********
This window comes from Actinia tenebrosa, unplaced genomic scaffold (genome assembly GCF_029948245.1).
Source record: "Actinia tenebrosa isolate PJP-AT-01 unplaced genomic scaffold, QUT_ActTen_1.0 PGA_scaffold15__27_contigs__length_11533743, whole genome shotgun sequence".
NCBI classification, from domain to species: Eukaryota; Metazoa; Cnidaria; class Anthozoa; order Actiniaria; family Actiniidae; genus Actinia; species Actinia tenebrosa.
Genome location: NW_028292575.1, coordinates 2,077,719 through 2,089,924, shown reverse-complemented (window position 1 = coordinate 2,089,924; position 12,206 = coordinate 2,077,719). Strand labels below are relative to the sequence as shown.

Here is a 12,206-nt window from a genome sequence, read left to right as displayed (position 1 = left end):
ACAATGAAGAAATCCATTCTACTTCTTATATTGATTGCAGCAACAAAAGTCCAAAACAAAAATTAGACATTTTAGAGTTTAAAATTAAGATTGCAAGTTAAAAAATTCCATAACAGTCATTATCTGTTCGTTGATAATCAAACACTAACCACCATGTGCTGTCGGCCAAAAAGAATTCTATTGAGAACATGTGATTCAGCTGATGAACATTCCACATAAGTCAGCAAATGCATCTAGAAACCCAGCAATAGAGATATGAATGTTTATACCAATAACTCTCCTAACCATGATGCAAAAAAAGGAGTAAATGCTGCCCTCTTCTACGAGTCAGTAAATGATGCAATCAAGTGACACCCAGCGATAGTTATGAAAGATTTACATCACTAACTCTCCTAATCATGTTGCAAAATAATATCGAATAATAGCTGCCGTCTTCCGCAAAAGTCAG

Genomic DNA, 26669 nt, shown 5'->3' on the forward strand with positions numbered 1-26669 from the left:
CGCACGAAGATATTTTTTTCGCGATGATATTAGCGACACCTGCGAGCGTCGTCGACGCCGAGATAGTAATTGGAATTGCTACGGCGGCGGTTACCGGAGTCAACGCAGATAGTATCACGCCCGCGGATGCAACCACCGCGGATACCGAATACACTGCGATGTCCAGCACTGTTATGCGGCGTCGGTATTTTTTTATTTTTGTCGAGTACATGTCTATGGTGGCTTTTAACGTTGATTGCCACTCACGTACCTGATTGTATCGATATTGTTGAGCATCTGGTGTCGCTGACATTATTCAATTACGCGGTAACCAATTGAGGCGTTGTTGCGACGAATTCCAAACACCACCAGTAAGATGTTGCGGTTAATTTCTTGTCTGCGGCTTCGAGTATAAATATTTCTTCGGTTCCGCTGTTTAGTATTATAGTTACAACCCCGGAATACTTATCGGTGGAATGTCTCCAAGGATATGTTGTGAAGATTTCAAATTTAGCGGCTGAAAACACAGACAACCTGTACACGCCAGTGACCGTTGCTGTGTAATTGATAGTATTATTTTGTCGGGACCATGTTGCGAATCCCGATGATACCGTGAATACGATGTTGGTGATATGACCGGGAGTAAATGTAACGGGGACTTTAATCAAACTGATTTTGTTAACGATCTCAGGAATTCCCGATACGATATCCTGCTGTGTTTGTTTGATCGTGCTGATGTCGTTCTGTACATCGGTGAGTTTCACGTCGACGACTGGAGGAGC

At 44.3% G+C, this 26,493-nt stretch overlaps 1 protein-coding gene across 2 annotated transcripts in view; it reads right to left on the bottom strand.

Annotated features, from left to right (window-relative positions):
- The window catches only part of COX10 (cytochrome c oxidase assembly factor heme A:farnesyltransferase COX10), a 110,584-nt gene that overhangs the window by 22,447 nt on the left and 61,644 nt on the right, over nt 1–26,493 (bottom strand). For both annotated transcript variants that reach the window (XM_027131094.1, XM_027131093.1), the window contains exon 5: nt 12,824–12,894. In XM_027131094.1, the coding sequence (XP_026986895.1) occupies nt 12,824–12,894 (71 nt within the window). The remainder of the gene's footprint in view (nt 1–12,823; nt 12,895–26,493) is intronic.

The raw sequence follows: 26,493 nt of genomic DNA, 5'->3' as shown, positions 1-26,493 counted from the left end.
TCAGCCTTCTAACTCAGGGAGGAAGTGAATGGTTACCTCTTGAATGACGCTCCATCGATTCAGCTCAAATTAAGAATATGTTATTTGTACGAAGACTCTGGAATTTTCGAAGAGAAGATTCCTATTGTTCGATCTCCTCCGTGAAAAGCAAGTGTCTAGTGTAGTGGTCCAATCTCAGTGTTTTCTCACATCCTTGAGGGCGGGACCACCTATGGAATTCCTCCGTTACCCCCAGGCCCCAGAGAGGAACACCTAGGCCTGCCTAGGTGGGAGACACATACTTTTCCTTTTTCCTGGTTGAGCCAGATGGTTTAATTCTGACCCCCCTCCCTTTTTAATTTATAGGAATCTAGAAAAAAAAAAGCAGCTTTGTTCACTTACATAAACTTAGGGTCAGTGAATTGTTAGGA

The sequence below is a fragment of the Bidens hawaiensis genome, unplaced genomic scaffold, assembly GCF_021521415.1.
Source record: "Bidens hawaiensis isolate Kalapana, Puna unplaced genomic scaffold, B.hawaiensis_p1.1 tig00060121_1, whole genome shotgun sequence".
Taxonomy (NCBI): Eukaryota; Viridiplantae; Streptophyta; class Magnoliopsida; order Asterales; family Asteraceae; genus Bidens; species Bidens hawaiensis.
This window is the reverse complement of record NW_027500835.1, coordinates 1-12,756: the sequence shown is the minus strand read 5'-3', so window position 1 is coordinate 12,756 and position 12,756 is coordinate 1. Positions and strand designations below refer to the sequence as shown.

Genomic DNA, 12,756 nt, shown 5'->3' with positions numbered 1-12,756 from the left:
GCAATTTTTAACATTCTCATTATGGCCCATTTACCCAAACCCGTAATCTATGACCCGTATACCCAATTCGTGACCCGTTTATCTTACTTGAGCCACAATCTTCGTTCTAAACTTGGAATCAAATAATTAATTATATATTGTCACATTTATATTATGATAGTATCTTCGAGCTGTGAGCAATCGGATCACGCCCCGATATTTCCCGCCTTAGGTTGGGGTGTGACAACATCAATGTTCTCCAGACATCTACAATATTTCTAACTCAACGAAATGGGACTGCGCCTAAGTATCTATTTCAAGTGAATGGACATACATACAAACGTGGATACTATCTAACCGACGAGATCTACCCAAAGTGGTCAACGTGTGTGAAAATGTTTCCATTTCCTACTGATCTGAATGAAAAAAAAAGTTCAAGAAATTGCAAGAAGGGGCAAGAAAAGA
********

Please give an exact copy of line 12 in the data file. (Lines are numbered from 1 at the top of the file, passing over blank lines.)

The raw sequence follows: 26,493 nt of genomic DNA, 5'->3' as shown, positions 1-26,493 counted from the left end.